What is an enterprise password vault?
An enterprise password vault is essentially a hub for your company’s password management. It removes the need for your IT team to track and monitor passwords, as the vault does this for you – this is a great time saver, especially for larger companies.
Features of a vault include the ability to automatically manage and update passwords, regularly issue new ones to ensure that older credentials are not valid, keep track of credentials, and remove access.
Using a vault, it’s possible to remove access to a system for the entire company, or for an individual, with immediate effect. This means that should a password be compromised, or a member of staff leave the company, their access can be revoked instantly – reducing the chance of any sensitive data breaches.
Can password managers be trusted?
There has yet to be a system created that is entirely infallible, and we’d be lying if we said that password managers hadn’t been compromised in the past. The good news is that these instances are few and far between, and the damage has been minimal. By and large, password managers are safe to use.
In 2015, LastPass suffered a breach, when hackers were able to access its systems. However, they didn’t get away with anything of use: all the passwords were protected with a Master Password, which isn’t stored on the Last Pass servers. This meant a wasted day for the hackers, and verification that yes, password managers are worth using (and paying for).
When it comes to your company, would you rather trust your staff with the keys to your kingdom – thus allowing potentially dubious practices, such as writing passwords on post-it notes, or sharing login details over non-secure channels? Or would you rather trust a dedicated password manager company whose main goal is to impress you with its service so that you keep on paying?
Does Microsoft have a password manager?
No. While there are rumors that Microsoft may offer a password management service to consumers as part of its Office package this year, it doesn’t currently offer any such service to businesses.
What’s the difference between LastPass teams and enterprise?
If you’re a business looking for a suitable password manager for your company, then you might have run into some confusion when looking at LastPass’s offerings, as it has two separate products available: Teams and Enterprise.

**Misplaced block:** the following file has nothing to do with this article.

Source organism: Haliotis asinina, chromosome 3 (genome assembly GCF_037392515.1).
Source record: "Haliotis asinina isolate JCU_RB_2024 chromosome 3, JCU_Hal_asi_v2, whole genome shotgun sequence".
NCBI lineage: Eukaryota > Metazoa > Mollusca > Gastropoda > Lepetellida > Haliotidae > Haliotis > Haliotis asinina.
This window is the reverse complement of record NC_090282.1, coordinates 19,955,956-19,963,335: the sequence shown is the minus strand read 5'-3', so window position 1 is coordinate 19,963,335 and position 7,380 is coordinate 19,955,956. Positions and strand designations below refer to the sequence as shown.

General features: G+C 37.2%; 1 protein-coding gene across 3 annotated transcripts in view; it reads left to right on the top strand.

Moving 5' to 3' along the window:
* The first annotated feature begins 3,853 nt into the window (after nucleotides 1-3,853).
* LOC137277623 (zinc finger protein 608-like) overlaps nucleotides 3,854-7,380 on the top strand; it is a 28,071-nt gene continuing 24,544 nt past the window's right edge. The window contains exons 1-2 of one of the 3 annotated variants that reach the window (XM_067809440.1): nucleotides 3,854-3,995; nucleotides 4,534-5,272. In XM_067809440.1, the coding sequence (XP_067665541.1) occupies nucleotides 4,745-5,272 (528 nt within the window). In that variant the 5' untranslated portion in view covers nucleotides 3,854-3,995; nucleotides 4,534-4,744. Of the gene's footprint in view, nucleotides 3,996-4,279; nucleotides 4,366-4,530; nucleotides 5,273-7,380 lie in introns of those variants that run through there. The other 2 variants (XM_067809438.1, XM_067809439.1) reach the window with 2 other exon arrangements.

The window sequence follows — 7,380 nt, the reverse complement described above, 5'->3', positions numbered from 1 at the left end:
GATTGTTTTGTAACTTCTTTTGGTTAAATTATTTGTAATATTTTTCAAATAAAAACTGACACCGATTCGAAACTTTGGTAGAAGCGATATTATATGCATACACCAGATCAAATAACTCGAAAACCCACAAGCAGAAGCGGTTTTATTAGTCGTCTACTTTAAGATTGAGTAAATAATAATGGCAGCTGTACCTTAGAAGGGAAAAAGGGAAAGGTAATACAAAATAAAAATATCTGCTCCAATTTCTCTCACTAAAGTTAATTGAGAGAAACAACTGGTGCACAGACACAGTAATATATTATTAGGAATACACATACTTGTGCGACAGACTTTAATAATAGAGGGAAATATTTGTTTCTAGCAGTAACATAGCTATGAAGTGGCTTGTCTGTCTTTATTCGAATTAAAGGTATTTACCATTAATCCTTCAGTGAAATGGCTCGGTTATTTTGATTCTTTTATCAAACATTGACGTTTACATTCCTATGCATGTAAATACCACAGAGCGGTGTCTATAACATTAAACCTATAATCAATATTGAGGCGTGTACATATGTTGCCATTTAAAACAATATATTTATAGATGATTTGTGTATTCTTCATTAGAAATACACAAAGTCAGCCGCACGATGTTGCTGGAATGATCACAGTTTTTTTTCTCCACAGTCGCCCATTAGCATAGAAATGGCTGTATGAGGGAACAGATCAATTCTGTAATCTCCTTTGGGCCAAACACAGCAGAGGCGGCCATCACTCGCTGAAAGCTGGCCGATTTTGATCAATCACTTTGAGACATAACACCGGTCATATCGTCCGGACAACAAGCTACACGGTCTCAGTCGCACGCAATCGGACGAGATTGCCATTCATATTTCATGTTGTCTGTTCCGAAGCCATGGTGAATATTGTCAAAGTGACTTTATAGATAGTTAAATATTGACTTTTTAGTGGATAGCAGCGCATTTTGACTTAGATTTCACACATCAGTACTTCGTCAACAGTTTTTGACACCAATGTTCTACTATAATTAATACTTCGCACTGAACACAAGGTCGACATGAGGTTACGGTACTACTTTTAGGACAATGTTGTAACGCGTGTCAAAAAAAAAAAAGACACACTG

Teams is recommended for smaller companies (LastPass suggests 50 employees or fewer), and offers features such as personal vaults, basic reporting, an admin dashboard, and priority tech support.
Enterprise includes all of the features of Teams, but with the additional functionality of two-factor authentication, API access, directory integration, and dedicated customer support.
Enterprise is the pricier of the two – billed at $72 per user annually, compared to Teams’ $48 – although of course, you do get more for your money (should you need it).
Can you use a free password manager for business?
Yes, but we wouldn’t recommend it. While there are no free dedicated business password managers that are worth writing about, your staff could potentially sign up for personal password managers individually with free services.
While this would mitigate some of the issues around lost passwords, and potentially save your company the odd headache here and there, it’s simply not worth it in the long run. The lack of central oversight of your employees details could lead to issues, and should a member of staff leave the company, they could potentially take their login details with them via their password manager.
Business password managers are bespoke services that are tailor made for your exact needs, and cost as little as a couple of dollars a month per user. If you want to take your company’s security seriously, it’s a worthwhile investment that will ensure you peace of mind.